If you prefer to comment privately, feel free to send me E-mail at I'll respond personally to the extent that time and volume permit.

Here's a simply formatted copy of today's Wine Advisor, designed to be printed out for your scrapbook or file or downloaded to your PDA or other wireless device.

California Wine Club
Seven Medals in this month's California Wine Club shipment!

Drytown Cellars, located in the Sierra Foothills, produces just 2,500 cases each year. This award-winning micro-winery is this month's featured winery with The California Wine Club. Take a look at the two great wines hand-selected by Bruce and Pam Boring for this month's California Wine Club members:

  • Drytown Cellars 2004 "California" Malvasia - This antique Italian white variety is boldly fruity and spicy, with a floral nose that belies its dry finish. 1 Gold, 2 Silver, 4 Bronze Medals!
  • Drytown Cellars 2003 Cabernet Sauvignon - Flavors of blackberry introduce this easy-to-drink Cab, with notes of smoke, olive, black currant and cedar. A classic Cab with firm structure and tannins.

This month's selection is just $32.95 plus shipping and includes the beautiful wine magazine, Uncorked. To sample this month's selection for yourself, or to send it as a gift, call 1-800-777-4443 or visit

Duas Quintas Ramos Pinto 2002 "Duas Quintas" Douro ($8.99)

A blend of the Port varieties Tinta Roriz and Touriga Nacional, this is an inky blackish-purple wine with a clear red-violet edge. Black and red cherries and berries and a dash of spice fill the aroma and flavor, a combination that offers a hint of Port without the fortified alcohol or the sweetness. The fruit is appealing but restrained: This is no mere "fruit bomb;" good fresh-fruit acidity and smooth tannins provide excellent structure and balance. U.S. importer: Maisons, Marques and Domaines USA Inc., Oakland, Calif. (Feb. 19, 2006)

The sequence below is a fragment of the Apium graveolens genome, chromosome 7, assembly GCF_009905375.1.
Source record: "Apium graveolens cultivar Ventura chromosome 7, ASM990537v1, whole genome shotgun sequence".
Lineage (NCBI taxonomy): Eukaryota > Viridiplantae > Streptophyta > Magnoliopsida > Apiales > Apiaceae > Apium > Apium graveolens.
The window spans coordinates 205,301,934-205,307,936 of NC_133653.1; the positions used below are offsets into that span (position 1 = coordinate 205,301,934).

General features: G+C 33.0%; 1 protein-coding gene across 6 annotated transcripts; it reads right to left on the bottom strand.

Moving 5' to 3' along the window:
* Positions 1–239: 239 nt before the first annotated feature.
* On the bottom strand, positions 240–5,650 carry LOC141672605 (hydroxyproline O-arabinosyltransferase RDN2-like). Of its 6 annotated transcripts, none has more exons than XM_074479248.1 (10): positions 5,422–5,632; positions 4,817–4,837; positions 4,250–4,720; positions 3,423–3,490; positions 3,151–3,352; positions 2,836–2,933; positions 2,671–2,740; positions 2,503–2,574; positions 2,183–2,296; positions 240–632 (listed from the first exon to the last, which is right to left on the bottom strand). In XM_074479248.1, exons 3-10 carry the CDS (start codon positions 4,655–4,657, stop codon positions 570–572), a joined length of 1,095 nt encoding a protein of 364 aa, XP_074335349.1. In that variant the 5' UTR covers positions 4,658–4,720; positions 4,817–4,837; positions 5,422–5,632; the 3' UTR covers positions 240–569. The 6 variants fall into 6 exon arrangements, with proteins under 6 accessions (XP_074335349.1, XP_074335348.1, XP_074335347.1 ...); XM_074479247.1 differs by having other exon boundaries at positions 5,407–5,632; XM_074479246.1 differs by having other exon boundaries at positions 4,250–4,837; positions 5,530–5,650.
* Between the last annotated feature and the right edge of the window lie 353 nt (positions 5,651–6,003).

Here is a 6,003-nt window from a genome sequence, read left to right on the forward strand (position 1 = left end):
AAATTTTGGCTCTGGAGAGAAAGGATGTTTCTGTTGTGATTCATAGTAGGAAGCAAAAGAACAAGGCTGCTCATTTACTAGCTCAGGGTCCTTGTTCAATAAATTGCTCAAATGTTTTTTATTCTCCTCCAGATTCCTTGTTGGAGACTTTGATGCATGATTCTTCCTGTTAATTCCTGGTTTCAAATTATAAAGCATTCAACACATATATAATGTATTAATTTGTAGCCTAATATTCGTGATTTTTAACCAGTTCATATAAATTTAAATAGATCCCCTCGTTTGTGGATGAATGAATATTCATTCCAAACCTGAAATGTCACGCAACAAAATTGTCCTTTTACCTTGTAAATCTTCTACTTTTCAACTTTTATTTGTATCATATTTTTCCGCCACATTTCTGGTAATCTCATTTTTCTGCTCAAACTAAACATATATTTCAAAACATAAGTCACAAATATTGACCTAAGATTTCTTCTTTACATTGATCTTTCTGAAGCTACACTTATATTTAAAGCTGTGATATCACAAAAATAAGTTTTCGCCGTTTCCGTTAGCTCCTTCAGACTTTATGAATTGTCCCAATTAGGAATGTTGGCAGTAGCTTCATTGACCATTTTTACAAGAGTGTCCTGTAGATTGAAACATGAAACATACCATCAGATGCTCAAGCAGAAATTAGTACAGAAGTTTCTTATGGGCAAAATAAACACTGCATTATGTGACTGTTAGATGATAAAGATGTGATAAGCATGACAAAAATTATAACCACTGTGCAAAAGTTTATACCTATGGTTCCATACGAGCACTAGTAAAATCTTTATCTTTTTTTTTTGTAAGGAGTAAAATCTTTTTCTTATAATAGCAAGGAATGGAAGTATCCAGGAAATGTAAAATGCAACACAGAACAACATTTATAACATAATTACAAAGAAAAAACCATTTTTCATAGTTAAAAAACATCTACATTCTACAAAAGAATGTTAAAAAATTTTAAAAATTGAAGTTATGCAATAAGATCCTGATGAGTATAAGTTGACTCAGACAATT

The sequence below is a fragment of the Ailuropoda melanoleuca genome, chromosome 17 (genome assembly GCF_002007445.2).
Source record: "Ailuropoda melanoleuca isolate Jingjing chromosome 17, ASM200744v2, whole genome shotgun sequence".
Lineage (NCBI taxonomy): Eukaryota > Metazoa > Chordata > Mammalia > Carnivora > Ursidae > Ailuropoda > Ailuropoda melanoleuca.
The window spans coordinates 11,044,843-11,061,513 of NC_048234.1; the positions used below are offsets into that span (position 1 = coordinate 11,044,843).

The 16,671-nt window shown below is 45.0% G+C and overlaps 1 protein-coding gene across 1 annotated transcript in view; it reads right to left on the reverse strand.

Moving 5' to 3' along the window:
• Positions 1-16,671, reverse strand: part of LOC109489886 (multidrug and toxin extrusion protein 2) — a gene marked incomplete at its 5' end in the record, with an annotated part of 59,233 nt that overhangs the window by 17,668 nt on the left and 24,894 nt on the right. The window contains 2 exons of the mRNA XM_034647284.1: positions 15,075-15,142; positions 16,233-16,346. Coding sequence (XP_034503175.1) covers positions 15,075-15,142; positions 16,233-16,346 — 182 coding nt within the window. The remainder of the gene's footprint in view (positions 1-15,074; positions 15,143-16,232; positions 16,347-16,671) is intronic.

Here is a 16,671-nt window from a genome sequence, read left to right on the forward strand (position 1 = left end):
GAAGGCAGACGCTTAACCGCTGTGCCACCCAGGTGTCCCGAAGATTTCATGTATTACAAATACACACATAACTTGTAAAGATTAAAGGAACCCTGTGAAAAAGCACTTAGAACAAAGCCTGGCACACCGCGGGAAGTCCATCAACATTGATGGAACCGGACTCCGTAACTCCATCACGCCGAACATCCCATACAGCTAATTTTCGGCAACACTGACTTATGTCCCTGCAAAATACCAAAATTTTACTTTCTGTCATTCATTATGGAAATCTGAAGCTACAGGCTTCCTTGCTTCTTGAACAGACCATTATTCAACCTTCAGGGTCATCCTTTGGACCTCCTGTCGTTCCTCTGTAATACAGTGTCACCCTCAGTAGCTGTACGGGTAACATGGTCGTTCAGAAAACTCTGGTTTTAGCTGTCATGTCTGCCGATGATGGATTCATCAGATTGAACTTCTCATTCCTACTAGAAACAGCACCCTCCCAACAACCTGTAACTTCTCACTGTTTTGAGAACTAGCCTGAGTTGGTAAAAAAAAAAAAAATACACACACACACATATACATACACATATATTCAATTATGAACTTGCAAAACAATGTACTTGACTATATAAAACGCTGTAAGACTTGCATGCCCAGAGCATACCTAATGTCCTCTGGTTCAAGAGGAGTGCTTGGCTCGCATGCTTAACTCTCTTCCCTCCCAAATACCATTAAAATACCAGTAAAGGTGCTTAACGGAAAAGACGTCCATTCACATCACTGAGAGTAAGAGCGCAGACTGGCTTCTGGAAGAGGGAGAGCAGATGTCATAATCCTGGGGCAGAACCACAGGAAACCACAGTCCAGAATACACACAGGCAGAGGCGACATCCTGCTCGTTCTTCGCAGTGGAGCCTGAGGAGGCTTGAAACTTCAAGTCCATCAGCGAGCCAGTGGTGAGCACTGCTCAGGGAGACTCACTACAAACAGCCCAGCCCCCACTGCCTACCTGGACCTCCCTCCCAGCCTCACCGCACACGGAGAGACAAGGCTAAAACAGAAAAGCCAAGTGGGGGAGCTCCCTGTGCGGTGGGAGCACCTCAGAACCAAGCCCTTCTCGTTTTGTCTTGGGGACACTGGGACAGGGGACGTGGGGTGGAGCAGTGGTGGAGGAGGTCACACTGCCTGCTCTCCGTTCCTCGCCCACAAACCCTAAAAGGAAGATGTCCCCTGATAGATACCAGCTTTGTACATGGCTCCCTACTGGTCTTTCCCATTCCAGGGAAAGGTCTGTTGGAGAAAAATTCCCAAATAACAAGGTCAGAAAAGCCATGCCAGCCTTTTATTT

FOOD MATCH: This robust but balanced wine is made for red meat, and worked just fine with the comfort-food style of a beef pot roast.

VALUE: I ran into an unusually good price (at Old Town Wine & Spirits in Louisville), the same as I had paid for the 1995 vintage of this wine seven years ago. indicates that you're more likely to find it from $10 to the lower teens, but it's still a very good value at that price point.

WHEN TO DRINK: This basic red is made for immediate enjoyment (the Reserva will cellar longer). But these ageworthy grapes and this balanced style would certainly hold up and might even evolve with five years or more of cellar time.

The winery Website is available in Portuguese, French and English at this link:
I find its graphical Flash menus a bit difficult to navigate, but the colorful photos give a sense of what the property is like.

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This week on

Some highlights of recent articles on that I hope you'll enjoy:

Hot topics in our WineLovers' Community
Our WineLovers' Discussion Groups, the Internet's first wine forums, are the No. 1 place online to ask wine questions and participate in the civil and intelligent discussion of good things to eat and drink. Drop by today!

Will global warming shift world wine zones?
Is climate change likely to foster significant alterations in world wine regions within our lifetimes? A New Zealand writer thinks so. What's your opinion? You're invited to stop in and discuss this issue in our WineLovers Community!

Do you like Rosé?
Does pink wine ring your chimes, or simply bore you? Tell us about your favorite rosé!

Last Week's Wine Advisor Index

The Wine Advisor's daily edition is usually distributed on Mondays, Wednesdays and Fridays (and, for those who subscribe, the FoodLetter on Thursdays). Here's the index to last week's columns:

 Drinking rocks (Feb. 17, 2006)

 Winter Olympics mood (Feb. 15, 2006)

 Rediscovering Australia (Feb. 13, 2006)

 Complete 30 Second Wine Advisor archive:

 Wine Advisor FoodLetter: Memories from Portugal (Feb. 16, 2006)

 Wine Advisor Foodletter archive:

 30 Second Wine Advisor, daily or weekly (free)
 Wine Advisor FoodLetter, Thursdays (free)
 Wine Advisor Premium Edition, alternate Tuesdays ($24/year)

For all past editions, click here


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Monday, Feb. 20, 2006
Copyright 2006 by Robin Garr. All rights reserved.